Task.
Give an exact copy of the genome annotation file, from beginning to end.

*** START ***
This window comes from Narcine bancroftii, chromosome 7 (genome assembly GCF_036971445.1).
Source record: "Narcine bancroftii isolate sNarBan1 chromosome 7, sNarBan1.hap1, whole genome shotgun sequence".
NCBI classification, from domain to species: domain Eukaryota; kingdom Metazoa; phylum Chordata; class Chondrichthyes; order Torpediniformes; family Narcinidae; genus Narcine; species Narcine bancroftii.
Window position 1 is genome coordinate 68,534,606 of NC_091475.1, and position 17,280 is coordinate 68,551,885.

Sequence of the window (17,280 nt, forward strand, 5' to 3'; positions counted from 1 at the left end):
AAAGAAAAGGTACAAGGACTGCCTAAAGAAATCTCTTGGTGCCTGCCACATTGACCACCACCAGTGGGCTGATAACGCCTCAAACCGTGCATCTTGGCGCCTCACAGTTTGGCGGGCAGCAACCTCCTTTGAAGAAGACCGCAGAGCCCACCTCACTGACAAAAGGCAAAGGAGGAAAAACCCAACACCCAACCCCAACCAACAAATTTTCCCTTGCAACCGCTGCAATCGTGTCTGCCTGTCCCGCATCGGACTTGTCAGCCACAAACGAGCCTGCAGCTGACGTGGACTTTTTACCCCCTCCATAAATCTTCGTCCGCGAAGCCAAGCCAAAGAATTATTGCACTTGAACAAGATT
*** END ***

This window comes from Narcine bancroftii, chromosome 7 (genome assembly GCF_036971445.1).
Source record: "Narcine bancroftii isolate sNarBan1 chromosome 7, sNarBan1.hap1, whole genome shotgun sequence".
NCBI classification, from domain to species: domain Eukaryota; kingdom Metazoa; phylum Chordata; class Chondrichthyes; order Torpediniformes; family Narcinidae; genus Narcine; species Narcine bancroftii.
Window position 1 is genome coordinate 68,534,606 of NC_091475.1, and position 17,280 is coordinate 68,551,885.

Sequence of the window (17,280 nt, forward strand, 5' to 3'; positions counted from 1 at the left end):
AAAGAAAAGGTACAAGGACTGCCTAAAGAAATCTCTTGGTGCCTGCCACATTGACCACCACCAGTGGGCTGATAACGCCTCAAACCGTGCATCTTGGCGCCTCACAGTTTGGCGGGCAGCAACCTCCTTTGAAGAAGACCGCAGAGCCCACCTCACTGACAAAAGGCAAAGGAGGAAAAACCCAACACCCAACCCCAACCAACAAATTTTCCCTTGCAACCGCTGCAATCGTGTCTGCCTGTCCCGCATCGGACTTGTCAGCCACAAACGAGCCTGCAGCTGACGTGGACTTTTTACCCCCTCCATAAATCTTCGTCCGCGAAGCCAAGCCAAAGAATTATTGCACTTGAACAAGATT